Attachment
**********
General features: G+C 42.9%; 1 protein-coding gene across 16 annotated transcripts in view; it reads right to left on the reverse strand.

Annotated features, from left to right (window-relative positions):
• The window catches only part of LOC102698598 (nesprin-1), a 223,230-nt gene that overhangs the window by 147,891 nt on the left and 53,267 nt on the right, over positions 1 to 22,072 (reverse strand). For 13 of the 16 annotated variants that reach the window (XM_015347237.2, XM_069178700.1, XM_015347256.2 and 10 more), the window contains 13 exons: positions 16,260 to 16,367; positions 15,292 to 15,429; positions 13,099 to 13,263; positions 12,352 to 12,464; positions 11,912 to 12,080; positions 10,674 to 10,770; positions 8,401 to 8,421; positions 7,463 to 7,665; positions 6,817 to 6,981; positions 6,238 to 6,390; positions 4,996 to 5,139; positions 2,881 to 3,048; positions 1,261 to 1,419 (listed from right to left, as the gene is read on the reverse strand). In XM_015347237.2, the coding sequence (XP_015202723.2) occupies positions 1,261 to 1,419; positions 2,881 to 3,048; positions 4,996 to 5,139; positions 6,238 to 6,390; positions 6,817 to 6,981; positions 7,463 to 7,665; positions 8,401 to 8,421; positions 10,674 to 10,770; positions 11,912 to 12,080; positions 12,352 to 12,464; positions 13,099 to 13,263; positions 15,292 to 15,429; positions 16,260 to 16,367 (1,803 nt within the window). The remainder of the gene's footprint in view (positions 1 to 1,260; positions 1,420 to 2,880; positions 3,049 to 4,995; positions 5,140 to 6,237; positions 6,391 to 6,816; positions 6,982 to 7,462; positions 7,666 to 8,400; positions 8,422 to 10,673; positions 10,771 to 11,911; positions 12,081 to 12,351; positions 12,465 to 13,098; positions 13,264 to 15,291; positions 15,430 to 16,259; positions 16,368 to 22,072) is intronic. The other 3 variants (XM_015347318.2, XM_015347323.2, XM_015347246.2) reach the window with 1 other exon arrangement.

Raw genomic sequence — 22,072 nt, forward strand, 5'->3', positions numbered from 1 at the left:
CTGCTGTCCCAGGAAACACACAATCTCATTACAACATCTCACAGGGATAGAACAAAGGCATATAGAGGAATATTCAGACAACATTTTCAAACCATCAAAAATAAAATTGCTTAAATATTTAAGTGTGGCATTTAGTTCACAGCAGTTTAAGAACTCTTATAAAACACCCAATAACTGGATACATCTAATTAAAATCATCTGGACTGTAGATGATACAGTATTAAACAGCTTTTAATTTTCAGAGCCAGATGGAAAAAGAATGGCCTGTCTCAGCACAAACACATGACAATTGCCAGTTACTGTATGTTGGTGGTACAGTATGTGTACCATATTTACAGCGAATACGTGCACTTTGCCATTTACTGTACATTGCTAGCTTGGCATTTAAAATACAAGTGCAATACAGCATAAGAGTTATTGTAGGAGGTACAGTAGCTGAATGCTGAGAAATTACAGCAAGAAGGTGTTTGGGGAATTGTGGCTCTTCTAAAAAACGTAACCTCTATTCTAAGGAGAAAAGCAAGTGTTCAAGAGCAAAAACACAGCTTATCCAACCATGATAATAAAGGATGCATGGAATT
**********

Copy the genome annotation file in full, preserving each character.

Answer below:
General features: G+C 42.9%; 1 protein-coding gene across 16 annotated transcripts in view; it reads right to left on the reverse strand.

Annotated features, from left to right (window-relative positions):
• The window catches only part of LOC102698598 (nesprin-1), a 223,230-nt gene that overhangs the window by 147,891 nt on the left and 53,267 nt on the right, over positions 1 to 22,072 (reverse strand). For 13 of the 16 annotated variants that reach the window (XM_015347237.2, XM_069178700.1, XM_015347256.2 and 10 more), the window contains 13 exons: positions 16,260 to 16,367; positions 15,292 to 15,429; positions 13,099 to 13,263; positions 12,352 to 12,464; positions 11,912 to 12,080; positions 10,674 to 10,770; positions 8,401 to 8,421; positions 7,463 to 7,665; positions 6,817 to 6,981; positions 6,238 to 6,390; positions 4,996 to 5,139; positions 2,881 to 3,048; positions 1,261 to 1,419 (listed from right to left, as the gene is read on the reverse strand). In XM_015347237.2, the coding sequence (XP_015202723.2) occupies positions 1,261 to 1,419; positions 2,881 to 3,048; positions 4,996 to 5,139; positions 6,238 to 6,390; positions 6,817 to 6,981; positions 7,463 to 7,665; positions 8,401 to 8,421; positions 10,674 to 10,770; positions 11,912 to 12,080; positions 12,352 to 12,464; positions 13,099 to 13,263; positions 15,292 to 15,429; positions 16,260 to 16,367 (1,803 nt within the window). The remainder of the gene's footprint in view (positions 1 to 1,260; positions 1,420 to 2,880; positions 3,049 to 4,995; positions 5,140 to 6,237; positions 6,391 to 6,816; positions 6,982 to 7,462; positions 7,666 to 8,400; positions 8,422 to 10,673; positions 10,771 to 11,911; positions 12,081 to 12,351; positions 12,465 to 13,098; positions 13,264 to 15,291; positions 15,430 to 16,259; positions 16,368 to 22,072) is intronic. The other 3 variants (XM_015347318.2, XM_015347323.2, XM_015347246.2) reach the window with 1 other exon arrangement.

Raw genomic sequence — 22,072 nt, forward strand, 5'->3', positions numbered from 1 at the left:
CTGCTGTCCCAGGAAACACACAATCTCATTACAACATCTCACAGGGATAGAACAAAGGCATATAGAGGAATATTCAGACAACATTTTCAAACCATCAAAAATAAAATTGCTTAAATATTTAAGTGTGGCATTTAGTTCACAGCAGTTTAAGAACTCTTATAAAACACCCAATAACTGGATACATCTAATTAAAATCATCTGGACTGTAGATGATACAGTATTAAACAGCTTTTAATTTTCAGAGCCAGATGGAAAAAGAATGGCCTGTCTCAGCACAAACACATGACAATTGCCAGTTACTGTATGTTGGTGGTACAGTATGTGTACCATATTTACAGCGAATACGTGCACTTTGCCATTTACTGTACATTGCTAGCTTGGCATTTAAAATACAAGTGCAATACAGCATAAGAGTTATTGTAGGAGGTACAGTAGCTGAATGCTGAGAAATTACAGCAAGAAGGTGTTTGGGGAATTGTGGCTCTTCTAAAAAACGTAACCTCTATTCTAAGGAGAAAAGCAAGTGTTCAAGAGCAAAAACACAGCTTATCCAACCATGATAATAAAGGATGCATGGAATT